‘Rio Ferdinand’s is a great story – we call it “disruptive”. It gets people talking about it.’
Betfair, who led the way in the shirt sponsorship department when they became the first gambling company to plaster their name on a Premier League kit at Fulham in 2002, are themselves savvy marketers and run a savagely smart PR operation.
By pinning themselves to Ferdinand, the company have also bought into his standing in the game as a former England international, his 2.4million followers on Instagram, his 9.3m followers on Twitter and a burgeoning reputation as an intelligent and insightful TV pundit.
That is not to question Ferdinand’s motivations for taking on the challenge – he has been open about the fact he is being paid to take part while also speaking eloquently and emotively about the gym’s role in helping him through the grief of losing his wife Rebecca to cancer.
The Olympic cyclist came fifth in the Foxhunters’ Chase at the 2016 Festival
Paddy Power used Nicklas Bendtner to promote their brand during Euro 2012
It is more to point out that he represents a potentially lucrative way in for marketers.
This is not the first time Betfair have launched a guerrilla-style campaign, either.
Their plans with Ferdinand follow an equally impressive sporting challenge laid down to Olympic cycling medallist Victoria Pendleton in 2015.
Pendleton, who swapped her pedals for a saddle and trained to be a jockey for a year before riding at the 2016 Cheltenham Festival, ended up finishing an extraordinary fifth in the Foxhunters’ Chase on board Pacha Du Polder.
It was the story of the day, on Gold Cup day, all but eclipsing the feature race’s champion Don Cossack in a triumph for the Betfair marketing department.
Like with Ferdinand, Pendleton was paid for her efforts – the fee reportedly in excess of £200,000 – while her training, horses and media campaign were all subsidised by the betting exchange.
‘It’s a really cost-effective way of extending reach beyond what competitors can do,’ says Kane.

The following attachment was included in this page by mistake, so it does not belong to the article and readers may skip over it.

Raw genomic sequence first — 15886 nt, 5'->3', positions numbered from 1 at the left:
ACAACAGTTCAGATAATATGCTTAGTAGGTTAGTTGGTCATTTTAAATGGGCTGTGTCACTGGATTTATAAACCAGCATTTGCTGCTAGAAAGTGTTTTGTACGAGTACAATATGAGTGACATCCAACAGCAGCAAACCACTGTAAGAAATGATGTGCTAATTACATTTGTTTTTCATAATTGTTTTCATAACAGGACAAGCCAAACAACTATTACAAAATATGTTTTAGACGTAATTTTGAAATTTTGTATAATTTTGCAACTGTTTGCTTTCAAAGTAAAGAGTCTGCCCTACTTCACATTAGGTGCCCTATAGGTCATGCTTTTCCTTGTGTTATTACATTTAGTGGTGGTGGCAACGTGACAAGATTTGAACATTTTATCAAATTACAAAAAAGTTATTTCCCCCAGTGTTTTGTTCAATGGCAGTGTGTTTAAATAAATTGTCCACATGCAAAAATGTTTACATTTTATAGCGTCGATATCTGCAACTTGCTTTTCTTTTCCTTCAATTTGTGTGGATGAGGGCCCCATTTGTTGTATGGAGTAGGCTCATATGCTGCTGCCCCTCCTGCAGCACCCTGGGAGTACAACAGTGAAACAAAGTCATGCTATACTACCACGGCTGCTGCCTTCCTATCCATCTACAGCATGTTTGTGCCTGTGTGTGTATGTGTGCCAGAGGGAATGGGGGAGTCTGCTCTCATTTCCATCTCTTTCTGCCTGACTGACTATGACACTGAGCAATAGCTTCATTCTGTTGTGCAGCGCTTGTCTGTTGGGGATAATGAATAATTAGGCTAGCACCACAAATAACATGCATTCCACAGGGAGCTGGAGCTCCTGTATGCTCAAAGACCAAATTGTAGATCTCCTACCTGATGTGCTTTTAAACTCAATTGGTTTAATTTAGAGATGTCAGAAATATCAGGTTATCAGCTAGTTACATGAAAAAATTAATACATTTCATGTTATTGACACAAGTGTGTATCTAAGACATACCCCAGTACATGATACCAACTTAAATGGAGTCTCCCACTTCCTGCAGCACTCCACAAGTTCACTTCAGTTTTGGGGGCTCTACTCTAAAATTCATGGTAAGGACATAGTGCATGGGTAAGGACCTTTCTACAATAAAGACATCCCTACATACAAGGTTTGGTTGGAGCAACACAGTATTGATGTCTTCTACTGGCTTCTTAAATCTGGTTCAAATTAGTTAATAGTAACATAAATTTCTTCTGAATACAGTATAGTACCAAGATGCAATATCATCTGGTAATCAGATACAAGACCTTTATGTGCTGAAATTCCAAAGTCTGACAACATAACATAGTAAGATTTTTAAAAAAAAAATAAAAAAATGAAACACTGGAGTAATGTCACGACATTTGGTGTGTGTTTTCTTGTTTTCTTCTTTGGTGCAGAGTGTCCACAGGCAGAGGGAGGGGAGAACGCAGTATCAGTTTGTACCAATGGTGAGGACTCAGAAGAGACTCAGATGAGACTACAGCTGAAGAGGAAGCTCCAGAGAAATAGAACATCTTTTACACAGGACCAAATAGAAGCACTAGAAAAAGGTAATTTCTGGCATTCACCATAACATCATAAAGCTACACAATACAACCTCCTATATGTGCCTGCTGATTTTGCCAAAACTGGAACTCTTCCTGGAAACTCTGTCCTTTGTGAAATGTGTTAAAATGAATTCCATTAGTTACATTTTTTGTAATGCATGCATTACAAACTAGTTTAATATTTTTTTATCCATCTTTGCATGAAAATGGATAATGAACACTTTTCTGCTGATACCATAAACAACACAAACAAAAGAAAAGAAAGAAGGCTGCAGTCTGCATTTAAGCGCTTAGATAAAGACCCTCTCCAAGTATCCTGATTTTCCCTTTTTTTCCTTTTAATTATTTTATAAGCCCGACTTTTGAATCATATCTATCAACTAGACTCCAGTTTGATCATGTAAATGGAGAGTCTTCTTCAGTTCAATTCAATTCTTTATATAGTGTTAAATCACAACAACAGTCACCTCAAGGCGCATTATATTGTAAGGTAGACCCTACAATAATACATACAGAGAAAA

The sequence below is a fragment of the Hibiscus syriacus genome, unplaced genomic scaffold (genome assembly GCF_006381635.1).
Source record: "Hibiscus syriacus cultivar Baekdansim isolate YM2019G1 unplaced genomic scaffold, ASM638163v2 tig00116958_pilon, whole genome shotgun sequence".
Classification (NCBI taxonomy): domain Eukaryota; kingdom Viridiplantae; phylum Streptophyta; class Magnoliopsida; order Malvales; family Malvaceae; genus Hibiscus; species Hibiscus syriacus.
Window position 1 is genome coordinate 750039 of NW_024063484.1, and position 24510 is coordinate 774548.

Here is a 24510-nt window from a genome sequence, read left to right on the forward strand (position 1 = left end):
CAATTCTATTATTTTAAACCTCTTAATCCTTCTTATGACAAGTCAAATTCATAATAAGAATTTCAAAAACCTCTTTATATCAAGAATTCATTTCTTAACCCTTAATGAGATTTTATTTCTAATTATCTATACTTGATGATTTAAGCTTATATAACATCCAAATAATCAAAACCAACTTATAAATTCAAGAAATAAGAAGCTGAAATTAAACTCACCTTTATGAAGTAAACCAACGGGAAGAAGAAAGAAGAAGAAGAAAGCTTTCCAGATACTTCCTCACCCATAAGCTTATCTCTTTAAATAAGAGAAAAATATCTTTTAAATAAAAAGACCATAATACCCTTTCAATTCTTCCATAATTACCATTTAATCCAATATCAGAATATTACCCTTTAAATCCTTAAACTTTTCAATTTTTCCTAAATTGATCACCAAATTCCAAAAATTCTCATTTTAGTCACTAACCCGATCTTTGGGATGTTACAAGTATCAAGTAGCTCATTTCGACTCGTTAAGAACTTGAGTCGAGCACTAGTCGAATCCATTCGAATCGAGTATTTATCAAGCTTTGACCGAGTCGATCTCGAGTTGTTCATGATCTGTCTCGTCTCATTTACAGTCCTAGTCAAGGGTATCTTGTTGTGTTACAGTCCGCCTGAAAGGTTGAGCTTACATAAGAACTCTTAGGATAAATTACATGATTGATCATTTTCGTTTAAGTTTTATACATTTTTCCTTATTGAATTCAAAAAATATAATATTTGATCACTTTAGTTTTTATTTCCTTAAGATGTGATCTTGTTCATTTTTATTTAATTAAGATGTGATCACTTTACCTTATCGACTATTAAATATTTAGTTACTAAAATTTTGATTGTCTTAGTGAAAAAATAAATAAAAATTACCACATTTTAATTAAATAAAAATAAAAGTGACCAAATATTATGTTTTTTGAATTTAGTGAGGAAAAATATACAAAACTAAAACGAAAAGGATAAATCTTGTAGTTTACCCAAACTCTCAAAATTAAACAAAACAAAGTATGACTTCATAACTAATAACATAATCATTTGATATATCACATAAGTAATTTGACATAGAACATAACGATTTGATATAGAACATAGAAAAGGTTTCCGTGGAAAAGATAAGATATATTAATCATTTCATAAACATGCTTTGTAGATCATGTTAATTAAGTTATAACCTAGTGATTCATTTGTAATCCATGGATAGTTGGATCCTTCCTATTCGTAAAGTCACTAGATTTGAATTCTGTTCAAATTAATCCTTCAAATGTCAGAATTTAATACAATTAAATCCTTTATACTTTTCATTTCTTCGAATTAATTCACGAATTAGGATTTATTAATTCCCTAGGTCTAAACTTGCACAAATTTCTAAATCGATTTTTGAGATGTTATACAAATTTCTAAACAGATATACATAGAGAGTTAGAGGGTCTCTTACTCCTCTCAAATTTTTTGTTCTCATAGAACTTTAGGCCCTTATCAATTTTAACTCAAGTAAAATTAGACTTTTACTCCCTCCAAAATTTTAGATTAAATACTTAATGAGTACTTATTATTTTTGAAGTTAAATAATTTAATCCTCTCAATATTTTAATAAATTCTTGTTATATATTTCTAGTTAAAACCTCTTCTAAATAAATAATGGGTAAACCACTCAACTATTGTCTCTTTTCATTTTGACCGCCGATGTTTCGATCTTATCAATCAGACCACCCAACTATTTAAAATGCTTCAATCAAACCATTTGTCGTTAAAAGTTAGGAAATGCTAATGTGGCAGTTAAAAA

The UK gambling industry has spent more than £500m in advertising since 2012, after all, of which £200,000 is a relatively small chunk for substantial exposure.
‘The big conversation in marketing right now is a shift away from digital ad spend because they know it’s not working and towards what we call “brand experience”. How can you turn it into something more engaging and immersive? This is effectively what they’re doing.
Paddy Power were also behind David Ginola’s brief bid to become FIFA president in 2015
‘They’re turning it into a story. People can follow that story, they can engage with it.’
Again like Ferdinand, Pendleton’s passion for the sport was never in doubt, but the amount of time and money invested in her by Betfair highlighted just how valuable these initiatives are to gambling giants.
Other companies have become involved, too. And it doesn’t always work out for the best.
SunBets – the joint project between the national newspaper and Australian bookmaker TabCorp – rose to prominence following the infamous Piegate episode of this year’s FA Cup fourth round.
Sutton United’s 20-stone goalkeeper Wayne Shaw – dubbed the Roly Poly Goalie by the media in the build-up to the clash with Arsenal – was a ludicrously short 8-1 to eat a pie live on air during the BBC’s broadcast of the game.
Eat the pie he did, sparking his departure from the club, an FA investigation and scrutiny from the Gambling Commission.
SunBets, who had vigorously publicised their novelty offer on social media in the build-up to the game, certainly generated more awareness of their brand.
Sutton United goalkeeper Wayne Shaw at a pie on the bench at odds of 8-1 with Sun Bets
But the reaction from within the marketing industry was wildly negative.
‘It’s car-crash PR at its worst, and a stunt that brings our industry into disrepute far more than Shaw for eating a pie,’ said Mark Perkins, director at MHP Communications.
Paddy Hobbs, head of sport at Pretty Green, said: ‘Nobody involved should be expecting an open-top bus parade to celebrate this one’.
The gambling industry has a balance to strike with their gimmicks – stopping ‘witty banter’ short of bringing the game into disrepute – but this sort of marketing does look set for the long haul.
‘Paddy Power wrote the rulebook on this,’ says Kane. ‘They deliver it with such aplomb, they’ve got that really cheeky chappy sense of humour and that’s probably stopped many other betting firms delivering it – not because it doesn’t work.’